// Archives

Applying Academic Focus to Wider Careers

By Imogen Worrall, Archaeological Science student blogger From GCSE onwards, we are taught to specialise. Narrowing down the number of subjects further and further until at university we are left, usually, with just one. From there, focus shifts into specialisation, commonly in the form of a dissertation. Continuing along the academic path, it becomes easy …

A Camp America experience: what I’ve learned

By Annie Brown, MA Creative Writing student blogger The ‘summer of a lifetime’ at Camp America can be incredibly fun. It is also a fantastic opportunity that can transform your career prospects. Alongside getting to travel and meet lifelong friends, it boosted my employability skills greatly. It helped me become more confident, positive and ambitious, …

Why Volunteering Should Be The Next Thing You Do

By Andrew Hunter, first year mathematics and economics student blogger It is becoming increasingly more difficult to attain valuable work experience with well-known firms in your chosen industry of work. That’s why volunteering is important as it can play such a big part in standing out from the crowd, helping you to succeed in applications …

What job will make me happy?

By Jennifer Balloch, Employability Officer Let’s imagine you start full-time employment when you graduate. If we stop to think about this level of commitment, then asking if you will be happy in your job seems quite reasonable. Happiness in work is a scale and will mean different things for different people. For some people being …

Talking to the right people is a career ‘must do’

By Joel Kaziro, medicine graduate  Having been a teacher for the last five years, I walked into Medical School as a mature student. I figured that at the end of my four-year stint, I’d be a doctor. What I failed to realise was ‘being a doctor’ was not enough; they come in many different shapes and sizes and …

The rise of perfectionism

By Joanne Workman, Employability Education Projects Officer A student asked me recently if I thought ‘perfectionism’ was a good response to the interview question, ‘what’s your biggest weakness?’ This really got me thinking about the perceived value of ‘being a perfectionist’, and how this might impact on careers and employability. Particularly in light of recent …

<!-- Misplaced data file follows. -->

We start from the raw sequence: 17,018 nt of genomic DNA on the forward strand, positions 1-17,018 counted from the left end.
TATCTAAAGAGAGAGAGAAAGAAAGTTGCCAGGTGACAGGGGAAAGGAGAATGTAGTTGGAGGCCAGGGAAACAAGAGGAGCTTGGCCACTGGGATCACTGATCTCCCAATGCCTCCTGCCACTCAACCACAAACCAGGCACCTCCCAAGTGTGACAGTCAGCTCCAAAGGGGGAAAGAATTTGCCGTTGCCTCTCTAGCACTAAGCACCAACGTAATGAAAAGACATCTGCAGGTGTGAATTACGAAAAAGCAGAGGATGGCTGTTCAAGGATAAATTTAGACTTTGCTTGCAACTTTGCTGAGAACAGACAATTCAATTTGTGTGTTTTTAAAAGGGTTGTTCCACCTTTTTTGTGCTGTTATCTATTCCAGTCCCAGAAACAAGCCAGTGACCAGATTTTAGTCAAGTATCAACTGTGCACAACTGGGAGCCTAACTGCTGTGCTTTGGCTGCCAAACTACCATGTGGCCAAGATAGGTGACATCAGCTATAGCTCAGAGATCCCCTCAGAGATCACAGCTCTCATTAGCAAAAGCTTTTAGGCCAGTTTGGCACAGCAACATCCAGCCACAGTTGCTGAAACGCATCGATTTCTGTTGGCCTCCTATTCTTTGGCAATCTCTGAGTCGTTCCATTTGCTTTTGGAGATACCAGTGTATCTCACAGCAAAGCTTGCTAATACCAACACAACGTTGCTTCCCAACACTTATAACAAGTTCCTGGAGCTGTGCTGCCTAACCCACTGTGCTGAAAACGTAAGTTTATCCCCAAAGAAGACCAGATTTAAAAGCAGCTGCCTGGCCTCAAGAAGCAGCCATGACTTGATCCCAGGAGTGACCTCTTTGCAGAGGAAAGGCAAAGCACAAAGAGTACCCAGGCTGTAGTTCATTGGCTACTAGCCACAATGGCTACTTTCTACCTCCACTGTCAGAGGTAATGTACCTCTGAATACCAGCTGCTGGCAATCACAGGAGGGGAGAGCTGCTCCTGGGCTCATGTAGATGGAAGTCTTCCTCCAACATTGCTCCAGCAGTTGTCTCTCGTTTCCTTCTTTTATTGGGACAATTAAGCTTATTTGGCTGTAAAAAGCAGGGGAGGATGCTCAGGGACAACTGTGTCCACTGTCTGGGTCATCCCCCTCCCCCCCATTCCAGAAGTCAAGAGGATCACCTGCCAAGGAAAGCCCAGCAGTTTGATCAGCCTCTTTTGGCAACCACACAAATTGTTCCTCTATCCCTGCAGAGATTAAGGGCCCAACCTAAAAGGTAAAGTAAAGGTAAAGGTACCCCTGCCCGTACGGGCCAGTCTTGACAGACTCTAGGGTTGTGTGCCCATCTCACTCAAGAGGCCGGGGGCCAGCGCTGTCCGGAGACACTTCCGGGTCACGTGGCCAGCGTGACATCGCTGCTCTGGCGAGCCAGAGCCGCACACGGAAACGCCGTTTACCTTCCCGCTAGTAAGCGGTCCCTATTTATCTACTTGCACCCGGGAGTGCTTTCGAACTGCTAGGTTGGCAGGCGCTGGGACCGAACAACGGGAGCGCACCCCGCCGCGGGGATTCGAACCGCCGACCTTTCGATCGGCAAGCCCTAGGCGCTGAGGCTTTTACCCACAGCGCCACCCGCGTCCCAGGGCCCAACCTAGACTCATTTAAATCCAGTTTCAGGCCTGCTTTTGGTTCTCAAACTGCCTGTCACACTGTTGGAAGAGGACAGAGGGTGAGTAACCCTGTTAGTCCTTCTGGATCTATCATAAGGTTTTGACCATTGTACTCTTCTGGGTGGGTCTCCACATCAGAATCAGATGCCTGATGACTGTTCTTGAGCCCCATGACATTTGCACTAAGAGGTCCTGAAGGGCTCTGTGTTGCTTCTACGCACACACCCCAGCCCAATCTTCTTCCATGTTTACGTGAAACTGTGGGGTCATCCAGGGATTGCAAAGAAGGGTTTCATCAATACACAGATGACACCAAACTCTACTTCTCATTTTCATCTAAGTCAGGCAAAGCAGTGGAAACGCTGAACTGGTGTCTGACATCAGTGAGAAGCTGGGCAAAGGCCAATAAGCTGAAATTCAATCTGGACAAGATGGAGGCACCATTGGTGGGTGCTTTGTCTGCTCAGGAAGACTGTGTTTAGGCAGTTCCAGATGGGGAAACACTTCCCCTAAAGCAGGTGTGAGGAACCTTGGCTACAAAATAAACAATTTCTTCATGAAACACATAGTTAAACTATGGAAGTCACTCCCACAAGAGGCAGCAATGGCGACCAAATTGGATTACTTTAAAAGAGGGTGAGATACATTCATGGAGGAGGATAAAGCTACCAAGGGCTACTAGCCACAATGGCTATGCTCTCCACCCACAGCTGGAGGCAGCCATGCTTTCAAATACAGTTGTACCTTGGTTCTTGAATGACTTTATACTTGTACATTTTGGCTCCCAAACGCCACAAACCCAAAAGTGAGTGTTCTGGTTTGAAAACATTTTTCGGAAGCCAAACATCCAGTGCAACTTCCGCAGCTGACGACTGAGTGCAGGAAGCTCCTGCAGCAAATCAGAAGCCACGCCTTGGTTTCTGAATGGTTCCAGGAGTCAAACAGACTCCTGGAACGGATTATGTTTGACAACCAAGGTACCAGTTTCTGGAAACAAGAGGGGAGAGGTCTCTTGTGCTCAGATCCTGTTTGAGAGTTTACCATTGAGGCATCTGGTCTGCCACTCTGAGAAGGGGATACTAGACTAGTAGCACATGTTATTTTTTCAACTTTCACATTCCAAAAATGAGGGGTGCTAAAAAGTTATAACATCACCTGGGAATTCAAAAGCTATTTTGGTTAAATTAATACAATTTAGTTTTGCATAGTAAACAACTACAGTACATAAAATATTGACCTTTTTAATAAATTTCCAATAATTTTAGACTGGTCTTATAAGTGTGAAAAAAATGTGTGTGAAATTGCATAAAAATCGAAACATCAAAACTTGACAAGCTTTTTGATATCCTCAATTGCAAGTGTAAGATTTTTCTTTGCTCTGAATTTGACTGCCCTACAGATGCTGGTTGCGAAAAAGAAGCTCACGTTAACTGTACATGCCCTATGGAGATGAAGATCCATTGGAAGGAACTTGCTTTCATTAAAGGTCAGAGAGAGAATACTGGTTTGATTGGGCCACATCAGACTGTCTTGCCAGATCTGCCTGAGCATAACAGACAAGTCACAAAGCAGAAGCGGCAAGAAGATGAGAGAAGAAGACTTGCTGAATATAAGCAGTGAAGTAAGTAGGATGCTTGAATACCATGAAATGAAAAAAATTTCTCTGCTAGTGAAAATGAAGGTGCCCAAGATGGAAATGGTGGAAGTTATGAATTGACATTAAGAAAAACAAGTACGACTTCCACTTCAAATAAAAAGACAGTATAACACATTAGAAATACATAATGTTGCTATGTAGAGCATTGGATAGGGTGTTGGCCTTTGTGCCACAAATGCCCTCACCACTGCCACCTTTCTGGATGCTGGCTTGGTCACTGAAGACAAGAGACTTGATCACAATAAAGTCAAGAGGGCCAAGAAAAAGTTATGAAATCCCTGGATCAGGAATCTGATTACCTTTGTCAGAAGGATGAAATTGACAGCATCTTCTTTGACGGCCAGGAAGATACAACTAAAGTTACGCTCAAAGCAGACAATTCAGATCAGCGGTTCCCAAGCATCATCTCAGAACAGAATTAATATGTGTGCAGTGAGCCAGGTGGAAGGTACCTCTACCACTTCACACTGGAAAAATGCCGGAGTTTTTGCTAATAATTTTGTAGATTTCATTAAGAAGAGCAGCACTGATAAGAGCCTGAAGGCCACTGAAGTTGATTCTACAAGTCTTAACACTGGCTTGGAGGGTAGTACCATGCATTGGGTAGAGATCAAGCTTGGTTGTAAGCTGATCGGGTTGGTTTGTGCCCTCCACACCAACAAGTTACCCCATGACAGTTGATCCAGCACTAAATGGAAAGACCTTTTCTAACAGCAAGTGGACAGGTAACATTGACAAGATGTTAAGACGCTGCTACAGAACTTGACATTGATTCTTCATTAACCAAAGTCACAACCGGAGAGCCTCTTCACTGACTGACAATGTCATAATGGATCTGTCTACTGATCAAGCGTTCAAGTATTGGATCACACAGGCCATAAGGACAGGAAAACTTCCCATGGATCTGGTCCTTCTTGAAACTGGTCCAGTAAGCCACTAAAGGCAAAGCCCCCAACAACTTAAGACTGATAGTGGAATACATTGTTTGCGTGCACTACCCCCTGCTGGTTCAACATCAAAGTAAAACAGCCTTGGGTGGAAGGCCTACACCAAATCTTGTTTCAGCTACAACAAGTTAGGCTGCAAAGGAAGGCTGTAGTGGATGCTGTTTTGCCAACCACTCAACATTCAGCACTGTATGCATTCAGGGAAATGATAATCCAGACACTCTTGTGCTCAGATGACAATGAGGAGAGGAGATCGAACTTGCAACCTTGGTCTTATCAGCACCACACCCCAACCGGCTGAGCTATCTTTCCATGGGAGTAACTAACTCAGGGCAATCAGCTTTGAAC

On a professional course? Tips on self-development, building your portfolio and decision making

By Fady Anis, medicine graduate and junior doctor on the Academic Foundation Programme At the beginning of Medical School, I was fairly adamant that I wanted a career in one of the surgical specialties. My experience and understanding of what it meant to be a surgeon was purely based on the few weeks’ work placement …

5 Job Hunting Tips For Graduates With A Disability

By Christian Jameson-Warren, Employability Education Projects Officer   1. Be clear about the possible implications of your disability in the workplace Managing a disability or health condition in employment may require thinking about strengths and challenges in a different way to at university. Employers have a legal responsibility to make reasonable adjustments so that a …

‘Oh You’ve Just Started University? What Do You Want To Do When You Graduate?’

By Jennifer Balloch, Employability Officer Picture this. You’re in your first year and you’re already getting questions about what you want to do when you graduate. How do you respond? Have you thought about it? Should you be thinking about it this early? Is anyone else thinking about what they want to do? Enter, the …

There’s More Than One Way to Get A Graduate Job

By Shelley Ashenden, Senior Careers Adviser It’s that time of year when there’s an energy and buzz around campus with many employers attending our careers fairs and promoting their graduate opportunities through recruitment presentations. However, it is worth remembering that although graduate schemes are often the most visible option to students, they only account for …